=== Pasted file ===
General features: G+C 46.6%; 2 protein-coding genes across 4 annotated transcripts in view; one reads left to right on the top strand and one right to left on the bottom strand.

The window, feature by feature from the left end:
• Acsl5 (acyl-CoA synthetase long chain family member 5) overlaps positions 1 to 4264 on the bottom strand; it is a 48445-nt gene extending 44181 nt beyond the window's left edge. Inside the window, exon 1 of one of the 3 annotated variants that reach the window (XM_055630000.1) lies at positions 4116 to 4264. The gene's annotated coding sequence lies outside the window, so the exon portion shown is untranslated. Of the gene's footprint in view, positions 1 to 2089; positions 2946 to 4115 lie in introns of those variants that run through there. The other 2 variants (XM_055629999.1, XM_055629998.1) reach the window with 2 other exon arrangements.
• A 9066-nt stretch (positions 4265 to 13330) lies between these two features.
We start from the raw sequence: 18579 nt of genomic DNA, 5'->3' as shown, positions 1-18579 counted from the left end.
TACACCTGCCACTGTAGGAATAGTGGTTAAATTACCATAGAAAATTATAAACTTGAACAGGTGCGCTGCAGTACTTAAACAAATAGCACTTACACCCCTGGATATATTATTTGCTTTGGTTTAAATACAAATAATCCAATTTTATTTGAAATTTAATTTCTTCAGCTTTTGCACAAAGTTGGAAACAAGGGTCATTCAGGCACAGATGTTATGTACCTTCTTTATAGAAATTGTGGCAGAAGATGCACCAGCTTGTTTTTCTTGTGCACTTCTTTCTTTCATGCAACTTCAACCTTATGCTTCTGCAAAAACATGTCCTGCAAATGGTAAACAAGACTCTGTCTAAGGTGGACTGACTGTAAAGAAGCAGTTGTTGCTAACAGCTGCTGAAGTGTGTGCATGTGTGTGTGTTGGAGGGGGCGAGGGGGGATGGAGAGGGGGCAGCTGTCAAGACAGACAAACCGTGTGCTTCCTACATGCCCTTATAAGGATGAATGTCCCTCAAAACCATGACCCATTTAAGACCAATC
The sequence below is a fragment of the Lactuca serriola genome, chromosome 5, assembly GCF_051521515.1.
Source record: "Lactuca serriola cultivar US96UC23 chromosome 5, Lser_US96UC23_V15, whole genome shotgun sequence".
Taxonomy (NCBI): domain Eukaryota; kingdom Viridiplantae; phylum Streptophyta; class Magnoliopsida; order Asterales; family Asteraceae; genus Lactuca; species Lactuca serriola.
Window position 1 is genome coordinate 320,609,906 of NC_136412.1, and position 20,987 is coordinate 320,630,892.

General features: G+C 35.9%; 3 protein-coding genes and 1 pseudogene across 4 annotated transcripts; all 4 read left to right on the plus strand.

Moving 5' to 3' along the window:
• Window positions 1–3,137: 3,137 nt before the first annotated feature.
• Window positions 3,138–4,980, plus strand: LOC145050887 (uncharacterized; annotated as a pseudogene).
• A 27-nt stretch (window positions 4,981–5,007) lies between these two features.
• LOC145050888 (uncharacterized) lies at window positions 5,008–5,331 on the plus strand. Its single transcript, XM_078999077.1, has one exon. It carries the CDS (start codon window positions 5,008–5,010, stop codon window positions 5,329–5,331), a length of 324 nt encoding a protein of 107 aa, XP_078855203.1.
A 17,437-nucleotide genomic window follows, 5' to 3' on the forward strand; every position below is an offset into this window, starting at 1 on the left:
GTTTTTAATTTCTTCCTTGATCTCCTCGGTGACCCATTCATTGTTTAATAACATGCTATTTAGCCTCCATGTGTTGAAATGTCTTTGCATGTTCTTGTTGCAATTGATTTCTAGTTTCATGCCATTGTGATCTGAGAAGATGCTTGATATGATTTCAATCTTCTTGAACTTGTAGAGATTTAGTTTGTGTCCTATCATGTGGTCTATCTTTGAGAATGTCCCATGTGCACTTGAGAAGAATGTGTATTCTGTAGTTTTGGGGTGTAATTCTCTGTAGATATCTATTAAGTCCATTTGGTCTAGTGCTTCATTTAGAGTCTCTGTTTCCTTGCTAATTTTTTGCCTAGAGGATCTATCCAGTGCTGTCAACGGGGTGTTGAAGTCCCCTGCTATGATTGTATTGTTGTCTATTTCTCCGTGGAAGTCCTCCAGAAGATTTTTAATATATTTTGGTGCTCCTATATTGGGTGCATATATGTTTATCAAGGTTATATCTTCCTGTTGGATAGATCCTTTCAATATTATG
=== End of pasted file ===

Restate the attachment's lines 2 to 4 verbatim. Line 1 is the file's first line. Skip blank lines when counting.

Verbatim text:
The window, feature by feature from the left end:
• Acsl5 (acyl-CoA synthetase long chain family member 5) overlaps positions 1 to 4264 on the bottom strand; it is a 48445-nt gene extending 44181 nt beyond the window's left edge. Inside the window, exon 1 of one of the 3 annotated variants that reach the window (XM_055630000.1) lies at positions 4116 to 4264. The gene's annotated coding sequence lies outside the window, so the exon portion shown is untranslated. Of the gene's footprint in view, positions 1 to 2089; positions 2946 to 4115 lie in introns of those variants that run through there. The other 2 variants (XM_055629999.1, XM_055629998.1) reach the window with 2 other exon arrangements.
• A 9066-nt stretch (positions 4265 to 13330) lies between these two features.